Are you wary of the federal government using taxpayer dollars to advise senior citizens on "end-of-life" issues? If so, you're just "cruel," according to former ABC reporter Linda Douglass, now the communications director for the White House Office of Health Reform.
Douglass appeared on MSNBC's Aug. 12 "Dr. Nancy," with host Nancy Snyderman. Snyderman pointed out that some of the discussion about end-of-life care is just craziness and these "rumors" are difficult to combat (even though there is precedent for governments involved heavily in health care to take such measures, as Michelle Malkin pointed out.)
"I think the criticism about this euthanasia and death panels is just craziness," Snyderman said. "That, in fact, we should be talking about death and dying earlier, but these are rumors that aren't going away."
The perplexed Snyderman asked Douglass what she was going to do about the "misinformation, wanting to knock off old people."
Douglass said, "It is obviously terribly incorrect, even cruel to say that, to give seniors the opportunity to get some professional advice when they want to write a living will, when they want to figure out what they want to do with the end of life if anything were to happen," Douglass said.
According to Douglass, the federal government does have a legitimate role to play, intruding into families as a Medicare-financed death counselor.
"These are such hard conversations for people to have inside their families," Douglass continued. "Adult children sometimes say, ‘Oh mom, oh dad - you're going to live forever, let's not talk about it.' I mean, all this is, is the opportunity, voluntarily if a senior wants to have a conversation about a living will, to have this conversation conducted with a medical professional, covered by Medicare."
Opposing this intrusion on any grounds is, according to Douglass, just an effort to "prohibit" seniors from having access to professional advice.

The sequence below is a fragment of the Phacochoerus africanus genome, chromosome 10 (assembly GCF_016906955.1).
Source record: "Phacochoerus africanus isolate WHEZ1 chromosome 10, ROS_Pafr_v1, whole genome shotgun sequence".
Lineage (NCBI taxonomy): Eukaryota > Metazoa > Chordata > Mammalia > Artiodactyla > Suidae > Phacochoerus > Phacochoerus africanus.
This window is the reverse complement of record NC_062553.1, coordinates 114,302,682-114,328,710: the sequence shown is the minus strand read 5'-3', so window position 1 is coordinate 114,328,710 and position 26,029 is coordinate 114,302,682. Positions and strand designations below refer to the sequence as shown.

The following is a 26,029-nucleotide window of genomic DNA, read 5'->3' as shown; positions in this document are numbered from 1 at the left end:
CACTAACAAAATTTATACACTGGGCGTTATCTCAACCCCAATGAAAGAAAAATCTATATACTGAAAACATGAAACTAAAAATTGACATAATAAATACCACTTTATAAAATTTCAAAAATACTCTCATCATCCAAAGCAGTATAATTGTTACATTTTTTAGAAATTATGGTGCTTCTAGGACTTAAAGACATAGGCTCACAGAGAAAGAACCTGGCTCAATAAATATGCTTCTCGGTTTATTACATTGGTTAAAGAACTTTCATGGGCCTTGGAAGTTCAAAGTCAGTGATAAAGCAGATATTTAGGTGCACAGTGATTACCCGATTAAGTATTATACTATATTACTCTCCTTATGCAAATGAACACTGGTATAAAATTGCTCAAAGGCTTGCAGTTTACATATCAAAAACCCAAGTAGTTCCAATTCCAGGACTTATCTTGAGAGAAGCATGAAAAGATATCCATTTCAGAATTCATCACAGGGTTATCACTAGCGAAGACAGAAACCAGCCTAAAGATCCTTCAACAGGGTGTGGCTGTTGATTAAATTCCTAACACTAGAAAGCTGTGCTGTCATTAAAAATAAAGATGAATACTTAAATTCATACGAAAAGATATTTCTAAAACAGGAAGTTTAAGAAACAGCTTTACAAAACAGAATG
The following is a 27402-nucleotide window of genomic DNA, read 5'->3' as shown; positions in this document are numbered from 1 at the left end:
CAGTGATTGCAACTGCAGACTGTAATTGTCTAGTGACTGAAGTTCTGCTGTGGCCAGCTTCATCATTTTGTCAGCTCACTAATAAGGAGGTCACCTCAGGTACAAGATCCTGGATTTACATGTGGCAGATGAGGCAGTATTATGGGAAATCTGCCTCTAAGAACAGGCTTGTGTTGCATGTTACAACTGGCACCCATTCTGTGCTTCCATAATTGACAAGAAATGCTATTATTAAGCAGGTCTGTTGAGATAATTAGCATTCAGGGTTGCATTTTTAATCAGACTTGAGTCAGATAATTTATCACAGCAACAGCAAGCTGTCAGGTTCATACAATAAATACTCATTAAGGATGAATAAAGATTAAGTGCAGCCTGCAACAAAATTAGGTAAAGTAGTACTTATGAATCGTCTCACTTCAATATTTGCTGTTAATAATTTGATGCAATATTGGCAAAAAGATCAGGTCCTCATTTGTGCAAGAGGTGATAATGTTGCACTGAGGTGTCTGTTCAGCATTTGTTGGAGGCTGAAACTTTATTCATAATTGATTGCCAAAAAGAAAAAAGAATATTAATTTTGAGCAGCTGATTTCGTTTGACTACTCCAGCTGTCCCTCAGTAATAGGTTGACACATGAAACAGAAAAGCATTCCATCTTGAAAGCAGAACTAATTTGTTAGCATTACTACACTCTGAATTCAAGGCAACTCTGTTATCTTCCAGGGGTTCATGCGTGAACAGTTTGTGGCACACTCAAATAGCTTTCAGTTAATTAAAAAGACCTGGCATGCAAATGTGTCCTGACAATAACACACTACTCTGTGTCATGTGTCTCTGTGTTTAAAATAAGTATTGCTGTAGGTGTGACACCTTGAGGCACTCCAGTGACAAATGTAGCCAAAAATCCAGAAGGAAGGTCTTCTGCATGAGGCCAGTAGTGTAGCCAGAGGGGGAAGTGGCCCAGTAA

"And it's very, very unfortunate that for whatever reason, this has been so misleading and distorted and as I say, it really is cruel to try to prohibit seniors from having access to professional advice that would be very helpful for any family," Douglass added.
And guess what! Snyderman agreed with Douglass' talking points. "You know," she said, "that's the first time I've heard anyone use the word ‘cruel,' talking about health care and I happened to think you hit the nail on the head," Snyderman said. "I think it is cruel. I don't think we're talking about the smart stuff and there's nothing more frightening than losing power to make your own decisions when you're infirmed. Better to make those decisions when you have all your faculties. I agree with you."
But it should come as no surprise that Snyderman is in the tank for ObamaCare. According to an Aug. 5 Media Reality Check about TV news doctors' donations to Democratic politicians and tilt in favor of ObamaCare, Snyderman gave two contributions totaling $800 to Democratic candidates while working for Johnson & Johnson (after leaving ABC News and before joining NBC). Following Obama's July 22 press conference, Snyderman even said "I was rooting for the President to hit a home run."